Angling Echoes Salmo Fontinalis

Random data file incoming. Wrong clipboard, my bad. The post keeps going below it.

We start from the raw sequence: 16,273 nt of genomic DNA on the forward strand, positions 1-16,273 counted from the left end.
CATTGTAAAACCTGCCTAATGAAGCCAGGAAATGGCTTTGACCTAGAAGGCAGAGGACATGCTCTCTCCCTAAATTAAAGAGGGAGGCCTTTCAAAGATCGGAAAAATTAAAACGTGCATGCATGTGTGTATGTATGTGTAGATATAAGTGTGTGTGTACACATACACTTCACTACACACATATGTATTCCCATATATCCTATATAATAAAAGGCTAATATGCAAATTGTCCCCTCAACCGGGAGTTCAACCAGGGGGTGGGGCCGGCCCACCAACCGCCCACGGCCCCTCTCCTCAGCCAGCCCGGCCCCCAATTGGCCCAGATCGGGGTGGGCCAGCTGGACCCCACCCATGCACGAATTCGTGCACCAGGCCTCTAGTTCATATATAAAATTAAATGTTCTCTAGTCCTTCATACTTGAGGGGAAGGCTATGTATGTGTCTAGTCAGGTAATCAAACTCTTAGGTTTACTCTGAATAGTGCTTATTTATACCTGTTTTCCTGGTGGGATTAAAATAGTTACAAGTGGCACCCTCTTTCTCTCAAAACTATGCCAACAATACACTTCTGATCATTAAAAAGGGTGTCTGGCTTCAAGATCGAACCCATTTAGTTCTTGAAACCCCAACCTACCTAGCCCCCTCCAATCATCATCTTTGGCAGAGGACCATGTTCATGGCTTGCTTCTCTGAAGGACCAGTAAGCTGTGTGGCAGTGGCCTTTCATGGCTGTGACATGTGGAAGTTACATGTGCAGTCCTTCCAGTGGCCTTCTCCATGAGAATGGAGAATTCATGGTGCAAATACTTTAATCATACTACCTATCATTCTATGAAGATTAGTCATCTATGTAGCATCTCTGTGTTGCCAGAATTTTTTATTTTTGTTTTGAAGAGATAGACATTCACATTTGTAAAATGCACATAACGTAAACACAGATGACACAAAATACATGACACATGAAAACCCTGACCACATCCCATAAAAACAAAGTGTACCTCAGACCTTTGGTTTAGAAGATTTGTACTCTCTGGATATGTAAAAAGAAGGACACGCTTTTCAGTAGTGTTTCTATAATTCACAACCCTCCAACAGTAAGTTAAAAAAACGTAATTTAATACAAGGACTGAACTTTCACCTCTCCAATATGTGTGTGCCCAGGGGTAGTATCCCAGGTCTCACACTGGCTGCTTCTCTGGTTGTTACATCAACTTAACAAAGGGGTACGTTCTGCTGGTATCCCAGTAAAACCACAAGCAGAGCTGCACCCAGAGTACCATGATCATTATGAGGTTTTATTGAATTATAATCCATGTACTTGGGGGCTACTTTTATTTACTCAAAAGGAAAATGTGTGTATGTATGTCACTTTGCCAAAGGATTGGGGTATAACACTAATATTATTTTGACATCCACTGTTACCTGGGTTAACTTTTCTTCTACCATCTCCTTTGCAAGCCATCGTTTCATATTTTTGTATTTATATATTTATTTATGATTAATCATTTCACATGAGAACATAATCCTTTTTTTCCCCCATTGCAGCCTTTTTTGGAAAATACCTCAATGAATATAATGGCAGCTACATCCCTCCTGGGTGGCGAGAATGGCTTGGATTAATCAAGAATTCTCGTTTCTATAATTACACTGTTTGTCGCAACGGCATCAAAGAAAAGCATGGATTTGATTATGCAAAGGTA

Angling Echoes Salmo Fontinalis; The fish here reproduced, be it understood, is a genuine specimen of the speckled brook trout, or, to put it scientifically, of the Salmo-fontinalis, and weighed eight and a half pounds when taken from the water by its captor, R. G. Allerton, of New York City. It had all the recognized peculiarities of brook trout, the square tail, small head, mouth black inside (instead of white, as is the case with lake trout), and finally the bright vermilion spots which distinguish brook trout from all other species. This particular fish was captured June 5, 1869, in Lake Mooselucmaguntic. It was taken on a trolling line after a contest lasting forty-nine minutes. When landed it was entirely uninjured, and several days after when killed it was laid upon a piece of birch bark, and its outline traced, and then filled in by an amateur artist. The engraving has been made from this original drawing, which is reduced nearly five-sixths, or, in other words, the figure here given is a little over one-sixth life size. In length this trout measured 25 inches, and at the thickest part its girth was 17 inches. There is nothing like accuracy in a “fish story,” and as this trout is by no means the largest which has been captured in the Rangeley Lakes, and is one of thousands of this species ranging from half a pound to ten pounds which have been taken in these waters, it only remains to add that the legend this drawing bears — hic jacet — refers entirely to the fish whose obituary is here written, and not at all to the statements about his fellow-denizens of the Rangeley Lakes, some information about which it is the purpose of this paper to present.